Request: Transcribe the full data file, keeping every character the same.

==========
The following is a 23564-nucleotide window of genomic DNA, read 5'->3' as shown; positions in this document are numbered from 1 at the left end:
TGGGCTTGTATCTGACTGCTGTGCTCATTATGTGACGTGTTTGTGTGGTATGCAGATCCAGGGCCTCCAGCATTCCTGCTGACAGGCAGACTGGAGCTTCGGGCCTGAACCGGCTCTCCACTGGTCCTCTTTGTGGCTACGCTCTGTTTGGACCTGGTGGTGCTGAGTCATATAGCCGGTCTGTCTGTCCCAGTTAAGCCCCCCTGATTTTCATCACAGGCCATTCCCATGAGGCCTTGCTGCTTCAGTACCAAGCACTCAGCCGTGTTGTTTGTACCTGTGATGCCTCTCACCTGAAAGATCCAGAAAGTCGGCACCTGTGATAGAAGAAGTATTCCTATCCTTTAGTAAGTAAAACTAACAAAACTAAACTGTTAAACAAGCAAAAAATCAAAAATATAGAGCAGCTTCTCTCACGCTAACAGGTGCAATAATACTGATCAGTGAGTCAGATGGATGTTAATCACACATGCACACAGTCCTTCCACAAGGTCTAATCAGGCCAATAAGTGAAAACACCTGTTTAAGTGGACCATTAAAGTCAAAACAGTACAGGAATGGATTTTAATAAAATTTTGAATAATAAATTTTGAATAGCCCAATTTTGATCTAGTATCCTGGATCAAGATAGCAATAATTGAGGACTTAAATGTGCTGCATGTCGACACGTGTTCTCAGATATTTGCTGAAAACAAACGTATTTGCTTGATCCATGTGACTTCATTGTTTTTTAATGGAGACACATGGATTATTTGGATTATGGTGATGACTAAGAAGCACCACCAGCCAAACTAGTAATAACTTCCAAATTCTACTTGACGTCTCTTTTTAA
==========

The following is a 23564-nucleotide window of genomic DNA, read 5'->3' as shown; positions in this document are numbered from 1 at the left end:
TGGGCTTGTATCTGACTGCTGTGCTCATTATGTGACGTGTTTGTGTGGTATGCAGATCCAGGGCCTCCAGCATTCCTGCTGACAGGCAGACTGGAGCTTCGGGCCTGAACCGGCTCTCCACTGGTCCTCTTTGTGGCTACGCTCTGTTTGGACCTGGTGGTGCTGAGTCATATAGCCGGTCTGTCTGTCCCAGTTAAGCCCCCCTGATTTTCATCACAGGCCATTCCCATGAGGCCTTGCTGCTTCAGTACCAAGCACTCAGCCGTGTTGTTTGTACCTGTGATGCCTCTCACCTGAAAGATCCAGAAAGTCGGCACCTGTGATAGAAGAAGTATTCCTATCCTTTAGTAAGTAAAACTAACAAAACTAAACTGTTAAACAAGCAAAAAATCAAAAATATAGAGCAGCTTCTCTCACGCTAACAGGTGCAATAATACTGATCAGTGAGTCAGATGGATGTTAATCACACATGCACACAGTCCTTCCACAAGGTCTAATCAGGCCAATAAGTGAAAACACCTGTTTAAGTGGACCATTAAAGTCAAAACAGTACAGGAATGGATTTTAATAAAATTTTGAATAATAAATTTTGAATAGCCCAATTTTGATCTAGTATCCTGGATCAAGATAGCAATAATTGAGGACTTAAATGTGCTGCATGTCGACACGTGTTCTCAGATATTTGCTGAAAACAAACGTATTTGCTTGATCCATGTGACTTCATTGTTTTTTAATGGAGACACATGGATTATTTGGATTATGGTGATGACTAAGAAGCACCACCAGCCAAACTAGTAATAACTTCCAAATTCTACTTGACGTCTCTTTTTAA